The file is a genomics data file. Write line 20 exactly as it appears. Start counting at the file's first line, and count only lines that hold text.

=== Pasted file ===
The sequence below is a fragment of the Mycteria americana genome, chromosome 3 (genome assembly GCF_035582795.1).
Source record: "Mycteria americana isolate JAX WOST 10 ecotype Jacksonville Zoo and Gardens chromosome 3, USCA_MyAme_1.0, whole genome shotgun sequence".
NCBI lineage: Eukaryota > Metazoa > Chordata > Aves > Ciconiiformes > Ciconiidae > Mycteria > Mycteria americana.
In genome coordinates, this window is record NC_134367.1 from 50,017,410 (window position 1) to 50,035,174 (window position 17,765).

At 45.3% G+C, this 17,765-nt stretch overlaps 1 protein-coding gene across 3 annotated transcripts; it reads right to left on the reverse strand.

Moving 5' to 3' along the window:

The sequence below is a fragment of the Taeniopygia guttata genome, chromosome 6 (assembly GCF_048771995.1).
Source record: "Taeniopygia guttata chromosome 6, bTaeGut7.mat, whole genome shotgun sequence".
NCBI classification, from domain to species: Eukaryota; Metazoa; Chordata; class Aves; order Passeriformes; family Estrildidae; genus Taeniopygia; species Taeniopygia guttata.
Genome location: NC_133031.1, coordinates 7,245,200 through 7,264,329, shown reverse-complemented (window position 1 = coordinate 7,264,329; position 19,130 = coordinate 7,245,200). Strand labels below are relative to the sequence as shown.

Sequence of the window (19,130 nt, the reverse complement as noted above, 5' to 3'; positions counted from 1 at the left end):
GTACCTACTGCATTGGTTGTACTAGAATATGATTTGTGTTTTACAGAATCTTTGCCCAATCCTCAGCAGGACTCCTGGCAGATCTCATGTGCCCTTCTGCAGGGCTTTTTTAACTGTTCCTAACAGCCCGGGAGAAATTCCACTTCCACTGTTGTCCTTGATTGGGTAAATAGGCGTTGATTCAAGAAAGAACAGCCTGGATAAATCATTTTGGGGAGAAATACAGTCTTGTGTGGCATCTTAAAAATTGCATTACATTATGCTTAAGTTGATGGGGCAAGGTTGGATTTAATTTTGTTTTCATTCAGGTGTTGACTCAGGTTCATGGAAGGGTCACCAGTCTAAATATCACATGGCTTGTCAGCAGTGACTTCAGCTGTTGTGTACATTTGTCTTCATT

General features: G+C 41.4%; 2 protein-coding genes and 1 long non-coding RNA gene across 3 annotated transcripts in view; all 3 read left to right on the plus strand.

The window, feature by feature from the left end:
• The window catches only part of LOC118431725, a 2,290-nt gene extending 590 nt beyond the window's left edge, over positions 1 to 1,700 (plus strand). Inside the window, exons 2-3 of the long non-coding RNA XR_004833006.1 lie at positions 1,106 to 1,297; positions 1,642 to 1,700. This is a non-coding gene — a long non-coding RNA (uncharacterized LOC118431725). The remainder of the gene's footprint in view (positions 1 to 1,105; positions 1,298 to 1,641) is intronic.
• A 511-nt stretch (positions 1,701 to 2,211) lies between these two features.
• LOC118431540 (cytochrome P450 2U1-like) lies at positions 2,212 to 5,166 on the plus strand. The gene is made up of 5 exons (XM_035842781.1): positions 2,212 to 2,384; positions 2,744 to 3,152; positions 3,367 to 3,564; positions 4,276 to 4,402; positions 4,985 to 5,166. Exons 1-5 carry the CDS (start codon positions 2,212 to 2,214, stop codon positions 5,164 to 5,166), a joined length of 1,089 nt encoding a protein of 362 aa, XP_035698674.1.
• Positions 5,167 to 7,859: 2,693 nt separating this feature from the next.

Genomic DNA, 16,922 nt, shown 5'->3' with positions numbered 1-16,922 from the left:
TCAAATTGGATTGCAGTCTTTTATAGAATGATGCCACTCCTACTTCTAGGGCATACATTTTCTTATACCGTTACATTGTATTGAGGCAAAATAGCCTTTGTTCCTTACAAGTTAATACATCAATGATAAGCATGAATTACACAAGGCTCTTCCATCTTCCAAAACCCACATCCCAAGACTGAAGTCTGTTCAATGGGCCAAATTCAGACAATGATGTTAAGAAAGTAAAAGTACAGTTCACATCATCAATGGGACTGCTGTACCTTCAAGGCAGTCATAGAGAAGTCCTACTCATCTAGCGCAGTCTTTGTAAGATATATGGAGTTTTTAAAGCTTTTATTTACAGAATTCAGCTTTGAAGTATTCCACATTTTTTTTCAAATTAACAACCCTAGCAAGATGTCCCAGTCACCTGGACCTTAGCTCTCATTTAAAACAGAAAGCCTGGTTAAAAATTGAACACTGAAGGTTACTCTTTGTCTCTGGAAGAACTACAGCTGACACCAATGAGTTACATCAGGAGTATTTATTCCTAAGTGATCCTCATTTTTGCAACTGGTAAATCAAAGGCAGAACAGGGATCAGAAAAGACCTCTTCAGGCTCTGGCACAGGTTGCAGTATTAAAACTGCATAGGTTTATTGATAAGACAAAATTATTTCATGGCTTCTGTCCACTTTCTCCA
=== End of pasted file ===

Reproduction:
TCAAATTGGATTGCAGTCTTTTATAGAATGATGCCACTCCTACTTCTAGGGCATACATTTTCTTATACCGTTACATTGTATTGAGGCAAAATAGCCTTTGTTCCTTACAAGTTAATACATCAATGATAAGCATGAATTACACAAGGCTCTTCCATCTTCCAAAACCCACATCCCAAGACTGAAGTCTGTTCAATGGGCCAAATTCAGACAATGATGTTAAGAAAGTAAAAGTACAGTTCACATCATCAATGGGACTGCTGTACCTTCAAGGCAGTCATAGAGAAGTCCTACTCATCTAGCGCAGTCTTTGTAAGATATATGGAGTTTTTAAAGCTTTTATTTACAGAATTCAGCTTTGAAGTATTCCACATTTTTTTTCAAATTAACAACCCTAGCAAGATGTCCCAGTCACCTGGACCTTAGCTCTCATTTAAAACAGAAAGCCTGGTTAAAAATTGAACACTGAAGGTTACTCTTTGTCTCTGGAAGAACTACAGCTGACACCAATGAGTTACATCAGGAGTATTTATTCCTAAGTGATCCTCATTTTTGCAACTGGTAAATCAAAGGCAGAACAGGGATCAGAAAAGACCTCTTCAGGCTCTGGCACAGGTTGCAGTATTAAAACTGCATAGGTTTATTGATAAGACAAAATTATTTCATGGCTTCTGTCCACTTTCTCCA